Innovation in the global firm

Innovation in the global firm


Multinational organizations are among the most innovative firms and they account for the majority of the investment made in the innovation around the world. The investment in innovation by these firms are typically concentrated in one headquarters only as compared to the fragmentation of multinational production across various countries.

The potential of the geographic mismatch between where the knowledge is created and used implies that the returns to investments in R&D made by multinationals in the United States depend on the degree to which these firms operate in foreign countries.

Separating the US economy from several major markets such as the European Union or China, could reduce the overall returns to research & development (R&D) investments made by the multinationals of US. It can then reduce the level of investment on innovation that these firms make at their headquarters. As the multinational firms account for 91% of the investment in innovation by US firms. This can reduce the overall investment on R&D & have a negative impact on US productivity growth.

According to the Bureau of economic Analysis, the headquarters innovation has a positive impact on the productivity of foreign associates. Also, the innovation by associates plays an important role as it significantly increases the impact of productivity of headquarters innovation for the innovating associates. But associate innovation does not affect productivity at other firm sites.

Investment on innovation is clearly concentrated at headquarters in the US in comparison with production. Nevertheless, affiliate innovation accounts for around 15% of firm-wide R&D spending. It is also suggested that the productivity growth of an associates is affected by the R&D investment of its parent due to a reduced-form relationship between associate ‘value-added’ and parent company innovation. It also indicates low volumes of intra-firm trade among associate within multinationals. Due to this, the output of investments of innovation performed at the headquarters of US multinationals is passed onto their associates through different channels other than the supply of specialized intermediate goods.

The productivity of an associate increases with both its own investment on innovation and the investment of its headquarters firm. The parent and associate research and development investments are complimentary in their impact on associate productivity. The returns to investments on headquarters innovation are larger in those associates that also perform R&D at their own site. The partial contradiction of data in the case of multinationals, all associates should be seen as pure recipients rather than technology producers. The return to US parent R&D is stated significantly only when the impact on the firm’s US operation is taken into the account. Especially, the returns to the investments of headquarters R&D exceed the parent-level returns by around 20% for the median multinational.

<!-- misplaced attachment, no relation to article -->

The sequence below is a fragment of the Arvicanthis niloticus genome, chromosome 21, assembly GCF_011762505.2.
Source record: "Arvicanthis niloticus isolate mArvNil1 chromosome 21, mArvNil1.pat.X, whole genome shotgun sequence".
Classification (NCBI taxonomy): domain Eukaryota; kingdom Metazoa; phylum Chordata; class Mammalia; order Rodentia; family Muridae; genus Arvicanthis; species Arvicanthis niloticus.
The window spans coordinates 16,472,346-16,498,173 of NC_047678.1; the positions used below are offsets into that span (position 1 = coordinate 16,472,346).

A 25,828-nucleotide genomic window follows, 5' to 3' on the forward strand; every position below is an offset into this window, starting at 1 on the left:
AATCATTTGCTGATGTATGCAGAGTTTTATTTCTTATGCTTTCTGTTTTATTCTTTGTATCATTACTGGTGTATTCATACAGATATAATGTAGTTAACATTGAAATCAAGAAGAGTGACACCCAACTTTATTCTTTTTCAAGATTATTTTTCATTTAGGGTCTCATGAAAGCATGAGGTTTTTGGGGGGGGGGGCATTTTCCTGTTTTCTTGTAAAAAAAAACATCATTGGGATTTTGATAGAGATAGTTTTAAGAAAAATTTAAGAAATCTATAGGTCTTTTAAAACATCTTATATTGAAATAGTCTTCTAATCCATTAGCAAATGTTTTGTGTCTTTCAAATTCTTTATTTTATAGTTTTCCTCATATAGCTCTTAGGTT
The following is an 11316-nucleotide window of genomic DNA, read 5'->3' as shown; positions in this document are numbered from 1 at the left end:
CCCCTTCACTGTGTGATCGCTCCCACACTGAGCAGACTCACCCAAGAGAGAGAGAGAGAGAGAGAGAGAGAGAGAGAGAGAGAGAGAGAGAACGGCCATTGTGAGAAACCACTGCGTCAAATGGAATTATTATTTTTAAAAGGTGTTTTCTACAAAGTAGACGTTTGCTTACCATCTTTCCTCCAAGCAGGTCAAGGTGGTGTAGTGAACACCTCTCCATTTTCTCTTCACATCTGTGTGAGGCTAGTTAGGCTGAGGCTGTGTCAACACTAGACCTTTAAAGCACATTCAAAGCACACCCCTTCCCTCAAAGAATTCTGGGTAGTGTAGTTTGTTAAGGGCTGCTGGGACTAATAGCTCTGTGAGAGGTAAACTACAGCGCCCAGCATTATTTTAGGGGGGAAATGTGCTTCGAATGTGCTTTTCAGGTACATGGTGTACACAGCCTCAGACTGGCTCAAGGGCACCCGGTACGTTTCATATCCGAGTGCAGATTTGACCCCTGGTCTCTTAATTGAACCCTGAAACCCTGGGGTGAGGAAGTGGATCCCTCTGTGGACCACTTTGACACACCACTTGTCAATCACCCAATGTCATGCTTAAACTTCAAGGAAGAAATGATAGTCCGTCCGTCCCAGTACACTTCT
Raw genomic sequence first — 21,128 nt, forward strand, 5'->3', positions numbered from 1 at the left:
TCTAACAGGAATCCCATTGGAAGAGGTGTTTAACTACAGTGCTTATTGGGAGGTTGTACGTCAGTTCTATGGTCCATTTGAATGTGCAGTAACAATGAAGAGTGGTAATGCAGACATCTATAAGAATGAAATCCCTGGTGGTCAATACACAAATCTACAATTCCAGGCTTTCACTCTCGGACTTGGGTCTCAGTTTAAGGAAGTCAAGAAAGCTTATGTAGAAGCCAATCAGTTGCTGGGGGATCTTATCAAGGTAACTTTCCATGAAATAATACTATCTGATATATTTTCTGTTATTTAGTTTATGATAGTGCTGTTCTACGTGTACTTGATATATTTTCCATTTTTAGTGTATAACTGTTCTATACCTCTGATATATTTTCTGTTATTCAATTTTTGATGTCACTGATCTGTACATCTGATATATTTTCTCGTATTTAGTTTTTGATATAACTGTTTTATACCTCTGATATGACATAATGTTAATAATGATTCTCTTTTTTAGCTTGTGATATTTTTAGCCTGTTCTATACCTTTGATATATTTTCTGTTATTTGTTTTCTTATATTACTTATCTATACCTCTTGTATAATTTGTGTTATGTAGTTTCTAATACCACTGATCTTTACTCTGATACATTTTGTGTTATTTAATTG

The parent innovation is a key determinant of long-run associate productivity and eliminating the effect of parent R&D would imply an average reduction in associate productivity of 36%. After eliminating the effect of parent R&D, the median production is approximately four times larger among innovating associates as compared to those that are not investing in research & development. It is also observed that the countries hosting high levels of US associate activity would decline in industry-level productivity if the associates were unable to benefit from US parent innovation. This effect can be enhanced further by technology excess from associate to domestic firms and by links with domestic input manufacturers. The dominance of US parent innovation within aggregate US research & development lends support to the idea that multinational production is an important determinant of technology diffusion between countries.

It is likely that the positive effect is not internalized by policy-makers responsible for determining the level of subsidies in their own constituency. Adjusting the tax treatment of multinationals (so that they pay taxes in the United States for the gains accrued by their foreign affiliates) is one potential remedy.

Alternatively, a deeper international coordination of innovation policy that helps governments to internalize the positive impact that their innovation policies may have on foreign countries through multinational networks may provide further efficiency gains.


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